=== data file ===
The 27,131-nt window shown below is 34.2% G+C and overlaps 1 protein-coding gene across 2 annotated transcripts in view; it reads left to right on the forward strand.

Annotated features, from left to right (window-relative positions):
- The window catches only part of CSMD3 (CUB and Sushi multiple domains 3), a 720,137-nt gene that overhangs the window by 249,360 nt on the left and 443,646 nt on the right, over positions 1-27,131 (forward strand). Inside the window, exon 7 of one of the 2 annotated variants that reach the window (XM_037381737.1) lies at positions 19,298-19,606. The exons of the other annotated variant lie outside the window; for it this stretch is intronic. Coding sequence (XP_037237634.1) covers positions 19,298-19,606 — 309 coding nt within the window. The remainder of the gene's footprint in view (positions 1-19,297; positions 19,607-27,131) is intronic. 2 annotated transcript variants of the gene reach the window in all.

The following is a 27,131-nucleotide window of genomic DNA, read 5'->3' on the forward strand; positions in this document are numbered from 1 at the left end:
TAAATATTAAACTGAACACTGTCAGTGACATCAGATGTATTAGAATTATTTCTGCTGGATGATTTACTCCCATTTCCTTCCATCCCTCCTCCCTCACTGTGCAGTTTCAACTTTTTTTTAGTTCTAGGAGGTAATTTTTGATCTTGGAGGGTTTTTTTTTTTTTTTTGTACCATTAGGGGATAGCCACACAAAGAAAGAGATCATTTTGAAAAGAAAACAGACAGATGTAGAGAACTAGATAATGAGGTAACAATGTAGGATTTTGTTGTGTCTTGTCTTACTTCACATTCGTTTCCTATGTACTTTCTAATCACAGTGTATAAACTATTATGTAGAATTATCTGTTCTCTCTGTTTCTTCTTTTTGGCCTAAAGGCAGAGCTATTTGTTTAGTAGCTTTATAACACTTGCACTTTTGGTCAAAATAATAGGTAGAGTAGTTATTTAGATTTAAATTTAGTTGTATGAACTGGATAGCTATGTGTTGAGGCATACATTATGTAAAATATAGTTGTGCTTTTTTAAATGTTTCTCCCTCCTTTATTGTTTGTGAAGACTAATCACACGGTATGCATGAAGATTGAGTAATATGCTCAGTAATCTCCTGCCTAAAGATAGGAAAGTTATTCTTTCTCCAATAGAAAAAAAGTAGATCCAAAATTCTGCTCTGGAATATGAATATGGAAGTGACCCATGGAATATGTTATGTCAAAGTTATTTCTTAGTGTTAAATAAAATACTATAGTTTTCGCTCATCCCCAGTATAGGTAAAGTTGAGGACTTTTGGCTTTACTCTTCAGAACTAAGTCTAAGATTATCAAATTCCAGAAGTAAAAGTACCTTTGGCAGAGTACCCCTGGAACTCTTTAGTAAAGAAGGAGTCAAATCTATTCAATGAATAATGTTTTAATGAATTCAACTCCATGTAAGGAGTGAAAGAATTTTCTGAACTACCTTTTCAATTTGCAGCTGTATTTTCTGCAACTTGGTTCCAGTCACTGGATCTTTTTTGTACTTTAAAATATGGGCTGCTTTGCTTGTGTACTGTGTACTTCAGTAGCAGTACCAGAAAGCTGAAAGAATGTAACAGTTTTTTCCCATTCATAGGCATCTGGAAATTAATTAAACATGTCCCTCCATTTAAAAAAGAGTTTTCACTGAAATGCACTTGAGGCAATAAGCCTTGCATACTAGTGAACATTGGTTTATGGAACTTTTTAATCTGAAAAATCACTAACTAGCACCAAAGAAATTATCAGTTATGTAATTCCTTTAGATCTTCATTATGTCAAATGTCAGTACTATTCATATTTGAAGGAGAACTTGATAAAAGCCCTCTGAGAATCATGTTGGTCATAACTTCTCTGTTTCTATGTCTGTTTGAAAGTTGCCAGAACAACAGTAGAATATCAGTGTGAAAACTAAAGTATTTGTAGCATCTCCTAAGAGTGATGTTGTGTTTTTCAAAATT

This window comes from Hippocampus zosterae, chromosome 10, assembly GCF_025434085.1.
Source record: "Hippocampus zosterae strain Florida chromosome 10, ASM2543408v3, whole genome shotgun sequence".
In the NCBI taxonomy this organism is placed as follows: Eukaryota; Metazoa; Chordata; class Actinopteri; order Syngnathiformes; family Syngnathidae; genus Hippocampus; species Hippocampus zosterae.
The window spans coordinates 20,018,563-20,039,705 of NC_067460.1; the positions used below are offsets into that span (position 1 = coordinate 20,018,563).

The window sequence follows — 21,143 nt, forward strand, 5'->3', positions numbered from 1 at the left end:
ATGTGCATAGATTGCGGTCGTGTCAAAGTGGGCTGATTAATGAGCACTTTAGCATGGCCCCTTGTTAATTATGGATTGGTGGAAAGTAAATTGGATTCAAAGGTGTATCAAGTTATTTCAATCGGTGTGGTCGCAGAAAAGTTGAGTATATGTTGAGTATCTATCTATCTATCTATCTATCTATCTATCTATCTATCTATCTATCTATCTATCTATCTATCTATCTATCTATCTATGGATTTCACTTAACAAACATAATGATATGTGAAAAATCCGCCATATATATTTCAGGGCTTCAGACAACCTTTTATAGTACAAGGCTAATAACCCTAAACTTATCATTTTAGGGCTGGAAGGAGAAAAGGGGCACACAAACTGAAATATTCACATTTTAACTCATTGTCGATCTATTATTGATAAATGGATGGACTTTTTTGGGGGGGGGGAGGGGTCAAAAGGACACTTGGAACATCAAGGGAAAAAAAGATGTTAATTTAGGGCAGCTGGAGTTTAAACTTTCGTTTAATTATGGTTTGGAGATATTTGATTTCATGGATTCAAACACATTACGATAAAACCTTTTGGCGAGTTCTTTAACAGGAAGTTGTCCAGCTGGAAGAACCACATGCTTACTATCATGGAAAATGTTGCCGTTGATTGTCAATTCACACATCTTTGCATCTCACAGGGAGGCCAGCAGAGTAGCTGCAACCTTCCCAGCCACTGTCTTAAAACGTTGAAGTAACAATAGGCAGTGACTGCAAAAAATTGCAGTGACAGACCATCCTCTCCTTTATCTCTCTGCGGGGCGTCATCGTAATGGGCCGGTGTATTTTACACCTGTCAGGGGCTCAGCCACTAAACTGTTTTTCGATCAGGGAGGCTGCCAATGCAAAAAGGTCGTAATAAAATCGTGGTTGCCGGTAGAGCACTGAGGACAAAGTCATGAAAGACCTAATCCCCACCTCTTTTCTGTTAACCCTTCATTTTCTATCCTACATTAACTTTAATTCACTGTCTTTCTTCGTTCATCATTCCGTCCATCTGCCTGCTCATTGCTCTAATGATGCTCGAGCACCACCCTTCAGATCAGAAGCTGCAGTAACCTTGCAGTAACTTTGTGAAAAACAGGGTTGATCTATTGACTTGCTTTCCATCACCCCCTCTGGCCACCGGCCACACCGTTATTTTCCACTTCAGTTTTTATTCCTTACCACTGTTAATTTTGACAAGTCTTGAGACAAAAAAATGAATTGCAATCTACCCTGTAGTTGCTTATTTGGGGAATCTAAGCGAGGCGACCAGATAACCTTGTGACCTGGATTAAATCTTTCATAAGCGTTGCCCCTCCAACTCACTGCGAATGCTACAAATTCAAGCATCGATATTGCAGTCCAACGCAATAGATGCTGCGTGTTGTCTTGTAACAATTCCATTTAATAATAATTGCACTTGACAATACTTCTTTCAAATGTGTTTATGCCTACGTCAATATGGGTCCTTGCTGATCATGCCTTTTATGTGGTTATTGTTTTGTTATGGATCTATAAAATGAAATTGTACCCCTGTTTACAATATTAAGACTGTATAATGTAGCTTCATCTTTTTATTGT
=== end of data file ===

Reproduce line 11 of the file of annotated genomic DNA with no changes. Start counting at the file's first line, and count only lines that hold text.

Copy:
ATGTGCATAGATTGCGGTCGTGTCAAAGTGGGCTGATTAATGAGCACTTTAGCATGGCCCCTTGTTAATTATGGATTGGTGGAAAGTAAATTGGATTCAAAGGTGTATCAAGTTATTTCAATCGGTGTGGTCGCAGAAAAGTTGAGTATATGTTGAGTATCTATCTATCTATCTATCTATCTATCTATCTATCTATCTATCTATCTATCTATCTATCTATCTATCTATCTATCTATGGATTTCACTTAACAAACATAATGATATGTGAAAAATCCGCCATATATATTTCAGGGCTTCAGACAACCTTTTATAGTACAAGGCTAATAACCCTAAACTTATCATTTTAGGGCTGGAAGGAGAAAAGGGGCACACAAACTGAAATATTCACATTTTAACTCATTGTCGATCTATTATTGATAAATGGATGGACTTTTTTGGGGGGGGGGAGGGGTCAAAAGGACACTTGGAACATCAAGGGAAAAAAAGATGTTAATTTAGGGCAGCTGGAGTTTAAACTTTCGTTTAATTATGGTTTGGAGATATTTGATTTCATGGATTCAAACACATTACGATAAAACCTTTTGGCGAGTTCTTTAACAGGAAGTTGTCCAGCTGGAAGAACCACATGCTTACTATCATGGAAAATGTTGCCGTTGATTGTCAATTCACACATCTTTGCATCTCACAGGGAGGCCAGCAGAGTAGCTGCAACCTTCCCAGCCACTGTCTTAAAACGTTGAAGTAACAATAGGCAGTGACTGCAAAAAATTGCAGTGACAGACCATCCTCTCCTTTATCTCTCTGCGGGGCGTCATCGTAATGGGCCGGTGTATTTTACACCTGTCAGGGGCTCAGCCACTAAACTGTTTTTCGATCAGGGAGGCTGCCAATGCAAAAAGGTCGTAATAAAATCGTGGTTGCCGGTAGAGCACTGAGGACAAAGTCATGAAAGACCTAATCCCCACCTCTTTTCTGTTAACCCTTCATTTTCTATCCTACATTAACTTTAATTCACTGTCTTTCTTCGTTCATCATTCCGTCCATCTGCCTGCTCATTGCTCTAATGATGCTCGAGCACCACCCTTCAGATCAGAAGCTGCAGTAACCTTGCAGTAACTTTGTGAAAAACAGGGTTGATCTATTGACTTGCTTTCCATCACCCCCTCTGGCCACCGGCCACACCGTTATTTTCCACTTCAGTTTTTATTCCTTACCACTGTTAATTTTGACAAGTCTTGAGACAAAAAAATGAATTGCAATCTACCCTGTAGTTGCTTATTTGGGGAATCTAAGCGAGGCGACCAGATAACCTTGTGACCTGGATTAAATCTTTCATAAGCGTTGCCCCTCCAACTCACTGCGAATGCTACAAATTCAAGCATCGATATTGCAGTCCAACGCAATAGATGCTGCGTGTTGTCTTGTAACAATTCCATTTAATAATAATTGCACTTGACAATACTTCTTTCAAATGTGTTTATGCCTACGTCAATATGGGTCCTTGCTGATCATGCCTTTTATGTGGTTATTGTTTTGTTATGGATCTATAAAATGAAATTGTACCCCTGTTTACAATATTAAGACTGTATAATGTAGCTTCATCTTTTTATTGT